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                              Last Updated on November 25, 2021

                              How to Make Private Browsing on Safari Truly Private

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                              How to Make Private Browsing on Safari Truly Private

                              There comes a time when we may be searching online and don’t want the browser to remember our footsteps. The reasons don’t always have to be what we obviously think of as the main reason; for example, sometimes, you may not want Safari to remember your passwords or prompt you to enter your password when surfing the web.

                              Whatever the reason, we may think that we are totally in the clear with Private Browsing on Safari and the other browsers on a Mac. However, a quick Terminal command can bring up every website you’ve visited. How do you do this? Also, how do you clear your tracks for good? We will provide both answers and more today.

                                What Does Private Browsing Do?

                                When activated, Private Browsing on Safari prevents your browsing history from being kept in the history tab of the application. Along with this, it doesn’t autofill information that you have saved in the browser. In this mode, you essentially become incognito and any references of previous use is essentially hidden when you are in private mode.

                                For example: if you are on Facebook or filling out a form and some information or your login is already filled in in the spaces provided, this is called autofill. It’s activated by simply clicking Safari next to the Apple symbol in the menubar and selecting Private Browsing, then clicking “OK” to the prompt.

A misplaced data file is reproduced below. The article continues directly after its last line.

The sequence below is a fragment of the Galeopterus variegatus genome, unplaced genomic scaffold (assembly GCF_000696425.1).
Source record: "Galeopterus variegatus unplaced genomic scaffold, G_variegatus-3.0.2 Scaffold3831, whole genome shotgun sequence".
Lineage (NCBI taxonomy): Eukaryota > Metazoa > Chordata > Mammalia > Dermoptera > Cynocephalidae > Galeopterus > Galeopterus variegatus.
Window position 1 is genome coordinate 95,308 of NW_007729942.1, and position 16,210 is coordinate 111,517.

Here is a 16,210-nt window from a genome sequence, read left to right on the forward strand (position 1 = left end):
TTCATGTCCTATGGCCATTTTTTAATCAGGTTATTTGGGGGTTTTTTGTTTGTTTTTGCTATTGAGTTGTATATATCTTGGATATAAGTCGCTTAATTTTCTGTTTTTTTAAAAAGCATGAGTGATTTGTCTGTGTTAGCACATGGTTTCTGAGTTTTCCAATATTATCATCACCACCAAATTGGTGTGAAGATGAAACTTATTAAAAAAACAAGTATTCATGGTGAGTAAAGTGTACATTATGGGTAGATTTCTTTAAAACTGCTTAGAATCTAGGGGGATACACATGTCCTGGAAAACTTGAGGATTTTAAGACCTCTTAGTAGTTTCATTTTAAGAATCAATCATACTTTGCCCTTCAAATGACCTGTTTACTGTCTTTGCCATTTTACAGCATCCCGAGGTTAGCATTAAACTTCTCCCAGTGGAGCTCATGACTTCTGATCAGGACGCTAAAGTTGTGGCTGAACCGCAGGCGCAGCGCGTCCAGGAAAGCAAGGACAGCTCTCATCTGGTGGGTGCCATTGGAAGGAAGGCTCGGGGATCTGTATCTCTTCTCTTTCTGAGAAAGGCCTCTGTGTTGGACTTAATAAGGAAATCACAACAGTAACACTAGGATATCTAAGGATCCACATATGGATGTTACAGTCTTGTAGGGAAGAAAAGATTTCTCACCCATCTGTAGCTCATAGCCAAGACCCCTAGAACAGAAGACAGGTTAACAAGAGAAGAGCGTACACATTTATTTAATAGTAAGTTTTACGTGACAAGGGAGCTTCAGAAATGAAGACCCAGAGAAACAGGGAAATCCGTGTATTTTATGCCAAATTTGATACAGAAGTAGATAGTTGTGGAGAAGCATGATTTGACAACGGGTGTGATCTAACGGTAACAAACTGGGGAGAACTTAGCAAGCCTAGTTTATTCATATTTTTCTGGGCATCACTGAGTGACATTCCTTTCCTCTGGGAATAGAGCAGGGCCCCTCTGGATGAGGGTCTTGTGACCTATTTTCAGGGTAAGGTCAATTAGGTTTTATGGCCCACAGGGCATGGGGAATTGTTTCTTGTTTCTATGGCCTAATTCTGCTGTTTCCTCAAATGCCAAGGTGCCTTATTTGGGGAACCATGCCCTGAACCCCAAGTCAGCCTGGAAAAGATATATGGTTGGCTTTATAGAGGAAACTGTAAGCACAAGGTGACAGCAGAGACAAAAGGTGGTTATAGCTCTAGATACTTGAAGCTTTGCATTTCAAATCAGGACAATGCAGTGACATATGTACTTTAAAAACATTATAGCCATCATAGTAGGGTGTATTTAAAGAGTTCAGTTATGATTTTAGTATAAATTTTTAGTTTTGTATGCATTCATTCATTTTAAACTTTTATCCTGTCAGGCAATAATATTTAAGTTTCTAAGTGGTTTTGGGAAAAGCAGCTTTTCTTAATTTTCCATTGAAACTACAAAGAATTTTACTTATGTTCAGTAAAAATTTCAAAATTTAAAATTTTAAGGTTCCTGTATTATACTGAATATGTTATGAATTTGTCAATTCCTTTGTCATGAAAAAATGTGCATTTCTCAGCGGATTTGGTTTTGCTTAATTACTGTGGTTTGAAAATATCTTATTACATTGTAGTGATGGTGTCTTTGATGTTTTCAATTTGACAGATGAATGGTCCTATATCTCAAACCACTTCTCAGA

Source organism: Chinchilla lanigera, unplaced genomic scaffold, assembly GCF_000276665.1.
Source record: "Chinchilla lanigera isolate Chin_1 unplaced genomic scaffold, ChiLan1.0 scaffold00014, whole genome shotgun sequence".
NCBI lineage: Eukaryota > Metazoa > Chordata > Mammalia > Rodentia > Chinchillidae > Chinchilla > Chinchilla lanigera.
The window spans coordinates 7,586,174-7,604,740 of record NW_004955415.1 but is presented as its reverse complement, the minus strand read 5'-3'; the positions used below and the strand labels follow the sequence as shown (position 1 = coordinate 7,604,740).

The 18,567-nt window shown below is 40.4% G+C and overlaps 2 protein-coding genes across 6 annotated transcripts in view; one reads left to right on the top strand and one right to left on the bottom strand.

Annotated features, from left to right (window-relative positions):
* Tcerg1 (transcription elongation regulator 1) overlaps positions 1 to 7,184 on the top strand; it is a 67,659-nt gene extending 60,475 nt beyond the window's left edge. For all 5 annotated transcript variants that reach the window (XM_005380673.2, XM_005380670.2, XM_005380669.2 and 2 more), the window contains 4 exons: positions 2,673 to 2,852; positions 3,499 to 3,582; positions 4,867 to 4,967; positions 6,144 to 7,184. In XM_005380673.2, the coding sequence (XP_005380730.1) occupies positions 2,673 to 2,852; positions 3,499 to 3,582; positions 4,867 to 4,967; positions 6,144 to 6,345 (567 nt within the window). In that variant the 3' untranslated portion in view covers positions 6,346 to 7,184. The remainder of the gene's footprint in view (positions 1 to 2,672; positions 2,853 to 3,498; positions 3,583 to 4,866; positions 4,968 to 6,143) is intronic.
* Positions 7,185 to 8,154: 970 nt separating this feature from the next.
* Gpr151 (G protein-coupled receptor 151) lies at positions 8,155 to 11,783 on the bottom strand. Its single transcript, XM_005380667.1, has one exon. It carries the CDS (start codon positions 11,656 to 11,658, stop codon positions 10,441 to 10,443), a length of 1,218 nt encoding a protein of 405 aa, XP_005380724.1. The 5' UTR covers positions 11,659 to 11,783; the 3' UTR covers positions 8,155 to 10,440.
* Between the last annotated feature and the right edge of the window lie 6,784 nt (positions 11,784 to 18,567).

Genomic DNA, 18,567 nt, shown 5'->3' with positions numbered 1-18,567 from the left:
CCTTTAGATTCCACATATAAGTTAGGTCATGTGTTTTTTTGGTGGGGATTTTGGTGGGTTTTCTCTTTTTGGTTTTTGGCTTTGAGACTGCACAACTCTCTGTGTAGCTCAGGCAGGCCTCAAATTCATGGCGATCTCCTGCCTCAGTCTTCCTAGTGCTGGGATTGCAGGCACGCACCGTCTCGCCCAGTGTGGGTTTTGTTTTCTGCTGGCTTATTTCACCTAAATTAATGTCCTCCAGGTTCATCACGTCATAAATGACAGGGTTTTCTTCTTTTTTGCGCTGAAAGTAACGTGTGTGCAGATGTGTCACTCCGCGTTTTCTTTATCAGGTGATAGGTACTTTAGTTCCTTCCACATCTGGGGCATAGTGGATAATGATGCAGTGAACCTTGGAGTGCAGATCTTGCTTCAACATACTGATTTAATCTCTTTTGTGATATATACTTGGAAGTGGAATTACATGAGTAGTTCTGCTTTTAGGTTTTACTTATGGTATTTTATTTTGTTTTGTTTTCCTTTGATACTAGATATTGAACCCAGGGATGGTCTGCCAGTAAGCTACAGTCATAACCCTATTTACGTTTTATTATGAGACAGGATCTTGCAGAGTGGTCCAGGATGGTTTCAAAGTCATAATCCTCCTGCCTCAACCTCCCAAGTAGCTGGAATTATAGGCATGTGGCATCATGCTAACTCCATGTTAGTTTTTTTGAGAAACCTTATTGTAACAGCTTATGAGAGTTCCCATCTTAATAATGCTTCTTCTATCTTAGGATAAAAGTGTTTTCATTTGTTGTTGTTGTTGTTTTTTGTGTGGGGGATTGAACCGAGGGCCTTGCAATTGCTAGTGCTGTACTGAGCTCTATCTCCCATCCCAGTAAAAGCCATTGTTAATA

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                                The reasons behind private mode differ for each individual. While we won’t go into all of those reasons, one thing that is  important to remember is that private browsing doesn’t forget the websites you visit. As we will see later on, Macs keep a second copy of the websites you visit in either mode. If you are in frantic mode looking for a solution to this, look no further.

                                The Terminal Archive

                                While Safari does a good job of keeping your search history out of prying eyes in the history tab, there is a less-than-obvious way to view a full list of visited websites on Mac. This is done in Terminal; the command-line emulator that allows you to make changes to your Mac.

                                Terminal is located in the Utilities folder on your Mac. Once activated, simply add the command:

                                dscacheutil -cachedump -entries Host

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                                Once you hit “enter”, a list of the visited sites appear. Showing only the domains, the sites appear in a format of:

                                Key: h_name :(website domain)ipv4 :1

                                However, there’s no need to fear—there is a way you can clear this information from Terminal with a command that’s just as simple.

                                Clearing Your Tracks

                                Just as simply as you were able to enter the command to view the websites, you can clear the cache that Terminal showed you with the comamnd:

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                                dscacheutil -flushcache

                                As the command denotes, this literally “flushes” the domains from Terminal. This does not prevent the record from continuing to be recorded for future sites, however, so if that’s an issue for you, repeat this process regularly.

                                Other Browsers and Private Browsing

                                Other browsers have this form of privacy mode for their service. They promise many of the same things as Safari, but they do not have the same Terminal issue due to how this command only presents websites visited on Safari (the browser Macs come shipped with).

                                If you use Firefox, you’ll notice that its private mode is also known as Private Browsing. Chrome calls private mode Incognito, while Internet Explorer refers to it as InPrivate Browsing. Opera is the newest to the scene, denoting it as Private Tab. Safari is the oldest well-known browser with this feature.

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                                As you can see, despite Private Browsing not being 100% private, Terminal allows for your browser to be. In what ways has Terminal helped your life or allowed you to become more productive? Let us know in the comments below.

                                Featured photo credit: Benjamin Dada via unsplash.com